In a tense and accusatory tone and with unjustifiable agitation, the Egyptian Interior Ministry’s media official answered questions put to him by BBC Arabic about whether or not members of the Muslim Brotherhood had been subject to assault and restriction by members of the Egyptian security forces prior to Egypt’s parliamentary elections. The Egyptian official denounced the accusation and tried to throw doubt on the motive behind such questions in an unjustifiably brusque manner.
The problem is not just in the official’s weak denial and his making light of a local political bloc, and the media in general, but also on his insistence on relying upon the same old approach in dealing with the media in an age when this position is nothing more than a memory from the past. As time goes by it has become increasingly clear that this approach is useless and will reflect negatively on the government more than it will affect the intended group.
A large number of Egyptian journalists and activists have explicitly spoken of their lack of enthusiasm in covering the upcoming parliamentary elections due to their concern that such coverage will be subject to a number of obstacles and will therefore not meet their aspired level [of media coverage].
This comes following the closure of satellite television channels under the pretext of combating extremism, and the strengthening of the law with regards to news being sent and received via SMS text messages by empowering the Ministry of Communications and Information Technology to grant [news providers] SMS text messaging permits. This is not to mention the suspension of some television programs, further restrictions being placed upon broadcasting, more limitation being placed upon filming in the street – something that is required by all media agencies – and additional restrains being placed upon journalists by the security forces. However most importantly of all is the Egyptian public’s fear of candidly expressing their own opinions. These are all indications that justify the concerns, not just of the journalists, but of many of the civil and regulatory bodies, of the election results being rigged.
Any country that is gearing up for parliamentary elections will be facing a difficult task, let alone when these elections are taking place prior to an extremely controversial presidential race.
This atmosphere has triggered unconventionally heated debates on the internet, as well as extensive and untraditional news coverage. However this internet coverage is also strained and tense for the memory of the Egyptian public is alive and well and nobody has forgotten what previously happened to a group of journalists, bloggers, and political activists whose punishment ranged from imprisonment to torture to death.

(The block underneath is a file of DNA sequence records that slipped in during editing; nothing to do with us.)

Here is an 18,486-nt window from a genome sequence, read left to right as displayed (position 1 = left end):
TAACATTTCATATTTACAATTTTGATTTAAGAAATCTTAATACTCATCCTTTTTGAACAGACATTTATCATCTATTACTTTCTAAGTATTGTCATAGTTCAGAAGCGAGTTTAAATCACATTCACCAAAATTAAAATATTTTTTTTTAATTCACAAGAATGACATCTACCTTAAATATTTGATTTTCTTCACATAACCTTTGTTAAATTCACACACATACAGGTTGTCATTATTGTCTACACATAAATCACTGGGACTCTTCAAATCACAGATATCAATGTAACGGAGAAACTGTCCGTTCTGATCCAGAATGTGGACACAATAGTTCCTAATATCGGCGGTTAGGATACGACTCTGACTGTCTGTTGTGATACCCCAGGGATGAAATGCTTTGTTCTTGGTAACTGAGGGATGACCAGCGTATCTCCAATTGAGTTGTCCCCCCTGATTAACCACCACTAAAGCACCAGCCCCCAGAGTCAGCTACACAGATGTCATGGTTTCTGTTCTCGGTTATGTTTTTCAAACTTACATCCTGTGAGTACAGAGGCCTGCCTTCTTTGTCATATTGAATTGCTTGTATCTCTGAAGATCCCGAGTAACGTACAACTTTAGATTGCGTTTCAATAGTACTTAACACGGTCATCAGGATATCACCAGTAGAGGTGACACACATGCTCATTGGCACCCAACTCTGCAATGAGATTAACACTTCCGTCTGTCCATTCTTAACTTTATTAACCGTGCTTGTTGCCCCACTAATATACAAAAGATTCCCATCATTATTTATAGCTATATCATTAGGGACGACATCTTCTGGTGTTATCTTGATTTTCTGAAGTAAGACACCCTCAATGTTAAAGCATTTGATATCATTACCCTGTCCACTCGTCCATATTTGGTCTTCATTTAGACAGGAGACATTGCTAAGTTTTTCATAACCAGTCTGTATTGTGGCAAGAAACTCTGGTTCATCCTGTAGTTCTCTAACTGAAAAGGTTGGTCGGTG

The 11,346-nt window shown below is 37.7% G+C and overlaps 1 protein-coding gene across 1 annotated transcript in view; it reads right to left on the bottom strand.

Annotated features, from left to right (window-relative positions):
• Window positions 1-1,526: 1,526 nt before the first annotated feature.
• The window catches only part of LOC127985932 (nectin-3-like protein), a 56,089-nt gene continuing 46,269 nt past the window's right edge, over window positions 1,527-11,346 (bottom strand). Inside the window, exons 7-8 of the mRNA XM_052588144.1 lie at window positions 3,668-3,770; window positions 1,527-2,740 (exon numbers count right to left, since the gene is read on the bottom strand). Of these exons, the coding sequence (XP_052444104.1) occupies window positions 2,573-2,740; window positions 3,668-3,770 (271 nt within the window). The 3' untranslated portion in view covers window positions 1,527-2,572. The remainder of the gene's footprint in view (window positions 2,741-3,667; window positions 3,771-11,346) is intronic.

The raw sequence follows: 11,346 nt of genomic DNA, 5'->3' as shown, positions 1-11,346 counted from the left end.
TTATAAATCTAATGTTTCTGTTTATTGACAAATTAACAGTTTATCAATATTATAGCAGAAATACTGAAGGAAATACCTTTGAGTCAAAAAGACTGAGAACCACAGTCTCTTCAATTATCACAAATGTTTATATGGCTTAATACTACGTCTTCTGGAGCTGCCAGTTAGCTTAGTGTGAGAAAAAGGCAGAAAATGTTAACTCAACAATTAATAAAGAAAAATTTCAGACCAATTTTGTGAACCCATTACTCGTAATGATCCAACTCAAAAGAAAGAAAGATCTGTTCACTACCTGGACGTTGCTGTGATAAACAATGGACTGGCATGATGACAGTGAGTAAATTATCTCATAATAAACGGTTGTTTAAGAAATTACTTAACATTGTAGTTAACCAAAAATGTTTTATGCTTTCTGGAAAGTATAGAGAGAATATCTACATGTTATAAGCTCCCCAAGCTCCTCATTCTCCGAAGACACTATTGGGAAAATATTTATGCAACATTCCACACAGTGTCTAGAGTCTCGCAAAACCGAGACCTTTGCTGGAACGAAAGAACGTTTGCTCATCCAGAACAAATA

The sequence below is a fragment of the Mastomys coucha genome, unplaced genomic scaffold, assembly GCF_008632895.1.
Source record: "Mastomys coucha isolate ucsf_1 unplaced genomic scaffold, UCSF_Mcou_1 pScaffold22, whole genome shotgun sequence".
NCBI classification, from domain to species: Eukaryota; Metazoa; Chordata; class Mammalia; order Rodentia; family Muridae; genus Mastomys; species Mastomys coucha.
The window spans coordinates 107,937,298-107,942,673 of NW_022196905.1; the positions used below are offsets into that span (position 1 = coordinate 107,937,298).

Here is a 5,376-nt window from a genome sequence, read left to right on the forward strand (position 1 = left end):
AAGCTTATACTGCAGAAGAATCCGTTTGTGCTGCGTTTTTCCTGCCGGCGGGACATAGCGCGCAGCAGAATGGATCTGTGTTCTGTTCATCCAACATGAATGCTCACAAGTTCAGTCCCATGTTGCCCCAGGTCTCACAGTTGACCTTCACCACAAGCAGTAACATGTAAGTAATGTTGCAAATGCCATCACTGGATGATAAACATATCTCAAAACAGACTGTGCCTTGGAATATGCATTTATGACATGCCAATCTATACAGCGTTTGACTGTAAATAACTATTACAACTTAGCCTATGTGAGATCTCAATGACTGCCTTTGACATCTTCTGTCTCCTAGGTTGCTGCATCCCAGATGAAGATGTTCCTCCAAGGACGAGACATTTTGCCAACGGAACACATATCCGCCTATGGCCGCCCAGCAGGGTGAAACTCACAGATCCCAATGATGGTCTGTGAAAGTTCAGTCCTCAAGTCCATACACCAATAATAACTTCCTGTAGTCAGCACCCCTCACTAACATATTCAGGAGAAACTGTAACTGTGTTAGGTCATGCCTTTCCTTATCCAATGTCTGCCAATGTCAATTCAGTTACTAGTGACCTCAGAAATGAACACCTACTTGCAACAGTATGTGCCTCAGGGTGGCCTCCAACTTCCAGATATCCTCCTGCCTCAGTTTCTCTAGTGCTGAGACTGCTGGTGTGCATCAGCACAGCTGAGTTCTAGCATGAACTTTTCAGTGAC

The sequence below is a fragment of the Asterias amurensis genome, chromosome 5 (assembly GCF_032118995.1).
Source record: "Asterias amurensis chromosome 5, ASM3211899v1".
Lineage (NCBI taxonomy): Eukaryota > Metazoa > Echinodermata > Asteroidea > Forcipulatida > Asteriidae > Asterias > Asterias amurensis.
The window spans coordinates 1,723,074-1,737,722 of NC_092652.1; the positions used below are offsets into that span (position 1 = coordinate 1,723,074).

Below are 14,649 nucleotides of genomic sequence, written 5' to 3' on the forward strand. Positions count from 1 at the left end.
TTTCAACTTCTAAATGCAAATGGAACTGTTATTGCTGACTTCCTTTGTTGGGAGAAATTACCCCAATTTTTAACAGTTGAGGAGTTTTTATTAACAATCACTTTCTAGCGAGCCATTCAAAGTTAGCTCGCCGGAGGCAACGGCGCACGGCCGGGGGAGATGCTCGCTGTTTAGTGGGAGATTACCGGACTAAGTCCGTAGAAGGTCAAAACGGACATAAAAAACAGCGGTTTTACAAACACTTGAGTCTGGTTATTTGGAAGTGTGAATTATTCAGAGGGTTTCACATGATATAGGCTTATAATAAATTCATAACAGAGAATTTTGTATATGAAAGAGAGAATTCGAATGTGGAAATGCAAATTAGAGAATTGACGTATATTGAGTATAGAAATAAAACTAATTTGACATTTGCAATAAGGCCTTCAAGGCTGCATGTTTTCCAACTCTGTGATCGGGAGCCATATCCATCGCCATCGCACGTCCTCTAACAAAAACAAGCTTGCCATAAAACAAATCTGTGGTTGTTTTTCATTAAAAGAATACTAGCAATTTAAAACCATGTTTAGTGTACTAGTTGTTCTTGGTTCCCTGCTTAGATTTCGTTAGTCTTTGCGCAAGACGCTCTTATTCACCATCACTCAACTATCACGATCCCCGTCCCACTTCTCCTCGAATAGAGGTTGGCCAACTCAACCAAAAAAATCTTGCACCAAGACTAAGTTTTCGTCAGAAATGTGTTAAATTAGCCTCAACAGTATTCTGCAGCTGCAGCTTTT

It seems that the current predicament being faced by the Egyptian authorities with regards to controlling the way in which the elections are being covered and viewed is far greater than the threat of unfavorable election results. Polls indicate that at best the Muslim Brotherhood will not win more than 30 percent of the overall votes, and so it seems that the price being paid by the Egyptian government in reducing the number of Muslim Brotherhood candidates is greater than the risk of them winning their expected percentage of the ballot. Using traditional violent methods to control and restrict the media is weakening the authority of the government, and modern means of communication is [also] increasingly difficult to control. Egypt has first-hand experience of this difficultly in controlling the modern media, and the media’s technical skills are increasingly proficient, highly effective, and difficult to control.
Today, in spite of all attempts by the Egyptian authorities to control the media, these technical skills will undoubtedly enable the Egyptian media to express itself in a manner that will not be affected by any control and restriction. It is high time that we learned from our experiences, or at the very least our present experiences!